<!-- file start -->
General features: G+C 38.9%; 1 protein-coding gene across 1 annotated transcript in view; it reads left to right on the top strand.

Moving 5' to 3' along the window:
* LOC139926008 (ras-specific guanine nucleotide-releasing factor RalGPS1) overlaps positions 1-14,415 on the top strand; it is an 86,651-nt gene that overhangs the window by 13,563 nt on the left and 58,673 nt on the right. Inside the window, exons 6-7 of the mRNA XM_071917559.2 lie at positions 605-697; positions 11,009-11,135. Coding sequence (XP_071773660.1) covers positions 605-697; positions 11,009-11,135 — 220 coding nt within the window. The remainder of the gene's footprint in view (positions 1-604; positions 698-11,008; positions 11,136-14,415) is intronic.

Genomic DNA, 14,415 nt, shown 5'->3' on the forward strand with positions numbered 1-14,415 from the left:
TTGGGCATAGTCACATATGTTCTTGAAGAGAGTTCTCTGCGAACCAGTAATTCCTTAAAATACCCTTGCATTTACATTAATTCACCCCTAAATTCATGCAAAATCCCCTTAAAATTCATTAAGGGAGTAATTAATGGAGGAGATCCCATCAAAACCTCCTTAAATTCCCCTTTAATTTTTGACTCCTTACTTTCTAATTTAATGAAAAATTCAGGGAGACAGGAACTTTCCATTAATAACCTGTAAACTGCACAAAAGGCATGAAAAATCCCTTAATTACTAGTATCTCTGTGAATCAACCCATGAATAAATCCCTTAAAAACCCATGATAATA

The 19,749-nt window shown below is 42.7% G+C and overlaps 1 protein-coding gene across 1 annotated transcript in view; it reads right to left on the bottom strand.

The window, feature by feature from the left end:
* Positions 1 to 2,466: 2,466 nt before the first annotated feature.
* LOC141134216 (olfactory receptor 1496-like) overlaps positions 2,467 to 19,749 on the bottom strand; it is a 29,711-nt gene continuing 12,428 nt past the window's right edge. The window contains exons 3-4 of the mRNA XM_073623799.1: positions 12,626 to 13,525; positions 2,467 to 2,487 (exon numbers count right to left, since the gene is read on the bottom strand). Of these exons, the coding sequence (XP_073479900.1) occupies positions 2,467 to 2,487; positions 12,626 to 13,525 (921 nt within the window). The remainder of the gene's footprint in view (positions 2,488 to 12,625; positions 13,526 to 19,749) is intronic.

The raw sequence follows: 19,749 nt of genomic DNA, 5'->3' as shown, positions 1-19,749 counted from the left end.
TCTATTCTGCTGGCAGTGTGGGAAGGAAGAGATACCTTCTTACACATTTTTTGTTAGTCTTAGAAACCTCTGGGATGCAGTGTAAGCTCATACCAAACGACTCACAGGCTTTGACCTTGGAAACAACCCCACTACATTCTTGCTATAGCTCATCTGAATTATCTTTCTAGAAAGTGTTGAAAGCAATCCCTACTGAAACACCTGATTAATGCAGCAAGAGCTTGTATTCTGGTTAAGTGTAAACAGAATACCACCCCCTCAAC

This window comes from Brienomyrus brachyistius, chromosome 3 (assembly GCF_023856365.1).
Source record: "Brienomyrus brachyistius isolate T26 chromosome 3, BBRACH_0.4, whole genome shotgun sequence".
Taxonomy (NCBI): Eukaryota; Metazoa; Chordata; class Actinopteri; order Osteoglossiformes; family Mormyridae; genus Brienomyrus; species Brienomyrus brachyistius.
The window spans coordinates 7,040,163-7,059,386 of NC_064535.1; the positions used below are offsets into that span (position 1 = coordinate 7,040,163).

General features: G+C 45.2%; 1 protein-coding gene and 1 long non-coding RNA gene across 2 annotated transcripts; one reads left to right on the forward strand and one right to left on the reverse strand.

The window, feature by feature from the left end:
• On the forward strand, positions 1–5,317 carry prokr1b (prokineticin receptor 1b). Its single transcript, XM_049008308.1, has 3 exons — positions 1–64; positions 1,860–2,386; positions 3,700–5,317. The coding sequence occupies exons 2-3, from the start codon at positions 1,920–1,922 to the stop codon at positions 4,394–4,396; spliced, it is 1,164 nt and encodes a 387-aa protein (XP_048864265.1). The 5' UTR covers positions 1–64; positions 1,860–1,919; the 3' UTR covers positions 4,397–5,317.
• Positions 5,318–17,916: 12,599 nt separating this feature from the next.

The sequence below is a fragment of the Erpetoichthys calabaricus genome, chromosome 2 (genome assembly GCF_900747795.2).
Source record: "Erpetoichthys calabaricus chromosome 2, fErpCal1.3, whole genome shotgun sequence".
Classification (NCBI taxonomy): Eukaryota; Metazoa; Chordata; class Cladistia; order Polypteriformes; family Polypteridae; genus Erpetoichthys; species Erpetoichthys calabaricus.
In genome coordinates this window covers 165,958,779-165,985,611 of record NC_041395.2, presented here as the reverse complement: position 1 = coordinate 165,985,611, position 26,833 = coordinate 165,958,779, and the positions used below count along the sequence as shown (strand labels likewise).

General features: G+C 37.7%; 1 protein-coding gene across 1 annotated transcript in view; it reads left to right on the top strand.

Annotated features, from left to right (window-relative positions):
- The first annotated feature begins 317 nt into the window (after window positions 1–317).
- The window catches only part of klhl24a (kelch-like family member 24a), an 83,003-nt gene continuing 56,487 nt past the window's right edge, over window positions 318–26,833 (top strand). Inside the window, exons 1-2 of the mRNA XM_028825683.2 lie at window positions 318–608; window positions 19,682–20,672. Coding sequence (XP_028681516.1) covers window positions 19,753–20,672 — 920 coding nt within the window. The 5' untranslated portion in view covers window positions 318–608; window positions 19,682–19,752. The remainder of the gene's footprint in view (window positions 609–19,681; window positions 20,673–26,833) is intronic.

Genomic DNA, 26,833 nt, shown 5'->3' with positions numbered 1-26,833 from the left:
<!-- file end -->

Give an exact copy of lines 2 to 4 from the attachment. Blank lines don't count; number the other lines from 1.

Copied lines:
Moving 5' to 3' along the window:
* LOC139926008 (ras-specific guanine nucleotide-releasing factor RalGPS1) overlaps positions 1-14,415 on the top strand; it is an 86,651-nt gene that overhangs the window by 13,563 nt on the left and 58,673 nt on the right. Inside the window, exons 6-7 of the mRNA XM_071917559.2 lie at positions 605-697; positions 11,009-11,135. Coding sequence (XP_071773660.1) covers positions 605-697; positions 11,009-11,135 — 220 coding nt within the window. The remainder of the gene's footprint in view (positions 1-604; positions 698-11,008; positions 11,136-14,415) is intronic.

Genomic DNA, 14,415 nt, shown 5'->3' on the forward strand with positions numbered 1-14,415 from the left: